In a little brick house in a northern suburb, Jeff's grandmother, Jo Lynes, pulls out a photo album and leafs through the pages.
There's Jeff with his cousins, trick-or-treating. Jeff as a baby, with a Buddha-belly and a red pacifier. Jeff in Wyoming with his brother, sister and grandparents. In that photo, he sits on a wooden horse, cowboy hat and boots on, waving an arm high over his head, grinning.
"That face," Lynes said. "I'll never forget that face."
She has to rely on memory. Lynes is convinced she'll never see her grandson again.
Just weeks after the photo was taken, in 2002, a neighbor called social workers, concerned that the children were being abused.
Colorado parents abuse and neglect their children at a rate worse than parents in all but 10 other states, according to the Child Welfare League of America.
Last year Colorado residents made 70,216 calls to report abuse and neglect.
This fiscal year, the state will spend $409 million on child welfare — of which 26.7 percent is federal money, 25 percent is county funding and 47.5 percent is from the state's general fund.
In each of the past six years, nearly all Colorado counties have spent more on child protection than the state gave them. To make up the deficit, counties have raided other pots of social-services money.
So while calls to child-abuse hotlines have soared — from 42,559 in 2001 to 72,016 last year — most counties haven't been able to hire more staff.
After years of struggling, the director of human services in Colorado's most populous county has finally obtained additional state money.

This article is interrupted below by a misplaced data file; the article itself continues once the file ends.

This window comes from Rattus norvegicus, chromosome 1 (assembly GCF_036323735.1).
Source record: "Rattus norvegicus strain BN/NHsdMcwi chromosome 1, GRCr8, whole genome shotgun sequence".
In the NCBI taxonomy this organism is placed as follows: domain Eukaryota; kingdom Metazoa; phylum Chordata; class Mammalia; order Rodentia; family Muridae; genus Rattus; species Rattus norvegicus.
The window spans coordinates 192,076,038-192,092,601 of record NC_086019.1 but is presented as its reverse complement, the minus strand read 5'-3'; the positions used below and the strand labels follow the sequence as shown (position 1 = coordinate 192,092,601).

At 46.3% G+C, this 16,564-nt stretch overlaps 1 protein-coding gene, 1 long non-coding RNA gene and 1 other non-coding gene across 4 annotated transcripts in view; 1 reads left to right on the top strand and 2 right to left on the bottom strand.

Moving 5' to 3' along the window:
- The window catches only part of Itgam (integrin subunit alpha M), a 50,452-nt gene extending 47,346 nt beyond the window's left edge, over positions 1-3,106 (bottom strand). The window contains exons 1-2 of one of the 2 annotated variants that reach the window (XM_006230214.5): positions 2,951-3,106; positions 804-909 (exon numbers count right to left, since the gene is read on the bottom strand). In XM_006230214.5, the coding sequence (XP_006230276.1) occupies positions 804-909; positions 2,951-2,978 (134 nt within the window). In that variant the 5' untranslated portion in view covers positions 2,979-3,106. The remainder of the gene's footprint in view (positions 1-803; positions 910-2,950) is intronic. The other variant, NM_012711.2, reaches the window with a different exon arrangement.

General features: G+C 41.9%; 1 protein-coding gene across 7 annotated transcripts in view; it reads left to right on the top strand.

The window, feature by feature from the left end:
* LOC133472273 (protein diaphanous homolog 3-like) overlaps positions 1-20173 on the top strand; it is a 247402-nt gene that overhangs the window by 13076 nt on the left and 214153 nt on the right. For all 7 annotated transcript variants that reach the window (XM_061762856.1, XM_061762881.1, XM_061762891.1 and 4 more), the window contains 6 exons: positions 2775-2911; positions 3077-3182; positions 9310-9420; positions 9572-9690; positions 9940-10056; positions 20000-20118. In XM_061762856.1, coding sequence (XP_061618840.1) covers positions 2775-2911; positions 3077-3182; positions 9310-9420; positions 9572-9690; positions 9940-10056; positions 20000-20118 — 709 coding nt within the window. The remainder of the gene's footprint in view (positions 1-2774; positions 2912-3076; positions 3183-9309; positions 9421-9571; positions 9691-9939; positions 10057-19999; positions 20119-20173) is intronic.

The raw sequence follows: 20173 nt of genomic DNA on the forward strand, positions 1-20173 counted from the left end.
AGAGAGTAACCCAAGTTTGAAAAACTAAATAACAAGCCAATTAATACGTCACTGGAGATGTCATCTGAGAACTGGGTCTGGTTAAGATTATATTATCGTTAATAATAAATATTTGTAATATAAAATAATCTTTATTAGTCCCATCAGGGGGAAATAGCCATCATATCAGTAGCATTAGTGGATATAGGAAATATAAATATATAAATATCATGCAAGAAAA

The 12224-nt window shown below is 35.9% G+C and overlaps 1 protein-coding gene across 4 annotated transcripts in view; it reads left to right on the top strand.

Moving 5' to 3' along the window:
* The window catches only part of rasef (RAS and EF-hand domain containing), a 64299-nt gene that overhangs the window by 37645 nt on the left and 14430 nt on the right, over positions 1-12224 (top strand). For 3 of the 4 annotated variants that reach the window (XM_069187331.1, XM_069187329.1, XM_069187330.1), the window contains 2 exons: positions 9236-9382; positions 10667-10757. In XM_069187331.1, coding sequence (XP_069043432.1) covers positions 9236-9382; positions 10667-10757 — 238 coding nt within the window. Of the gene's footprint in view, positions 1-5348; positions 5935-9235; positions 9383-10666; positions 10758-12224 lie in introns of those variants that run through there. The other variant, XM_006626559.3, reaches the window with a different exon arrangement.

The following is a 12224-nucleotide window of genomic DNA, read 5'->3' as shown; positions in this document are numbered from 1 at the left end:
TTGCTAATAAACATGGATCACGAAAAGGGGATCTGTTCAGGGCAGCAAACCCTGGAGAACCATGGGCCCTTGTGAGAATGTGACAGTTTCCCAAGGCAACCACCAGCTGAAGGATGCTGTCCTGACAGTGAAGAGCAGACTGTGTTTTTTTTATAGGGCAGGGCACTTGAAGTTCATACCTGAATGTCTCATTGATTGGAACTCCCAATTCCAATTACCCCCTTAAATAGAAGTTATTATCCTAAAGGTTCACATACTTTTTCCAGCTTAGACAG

"We worked with the state to get El Paso County's allocation up there comparable to the size county that we are," Barbara Drake said.
El Paso County expects to bolster its human services staff, which includes child welfare, by 17 this summer and seven more later. Likewise, Denver County, which has not regained all the staff it lost in 2003 cuts, hopes to add 40 full-time employees to its child-welfare staff of 263.
Getting the money was hard; filling the jobs won't be easy. In March, Denver advertised an opening for a therapist for abused or neglected kids. Candidates must have a master's degree, be a licensed social worker and be willing to work late nights, weekends and holidays.
Starting salary: $42,153.
At the same time, Denver also sought a solid-waste supervisor. Requirements: high school diploma, or the equivalent, and three years' experience in garbage collection.
Starting salary: $43,996.
Low pay, stress and high caseloads all partly explain why annual turnover among child-welfare caseworkers generally hovers between 30 percent and 40 percent nationwide.
From engaging to enraged
When Jeff was 4, a Head Start teacher described him as a happy, bright, engaging little boy.
By the time he was 7, more than one therapist saw in him a child with post-traumatic stress disorder, a child frightened and insecure, and angry.
They saw a child who had been severely abused, in his mother's home.
Taking him, and his brother and sister, away from that home was supposed to make it better.
Caseworkers try to find foster families near kids' own neighborhoods, so they don't have to leave schools and friends. But foster parents are in such short supply that county workers often can't be choosy about geography.
And so, on a July night in 2002, Jeff and his brother were taken to a home 50 miles away. His sister went to a different home.
Mary McWilliams, who has been a guardian ad litem for six years, said recently that if she could wave a magic wand and change anything in the system, she would not ask for more caseworkers or better pay.
"It would be more quality foster homes," she said. She has represented Jeff since 2003; she declined to talk about his case.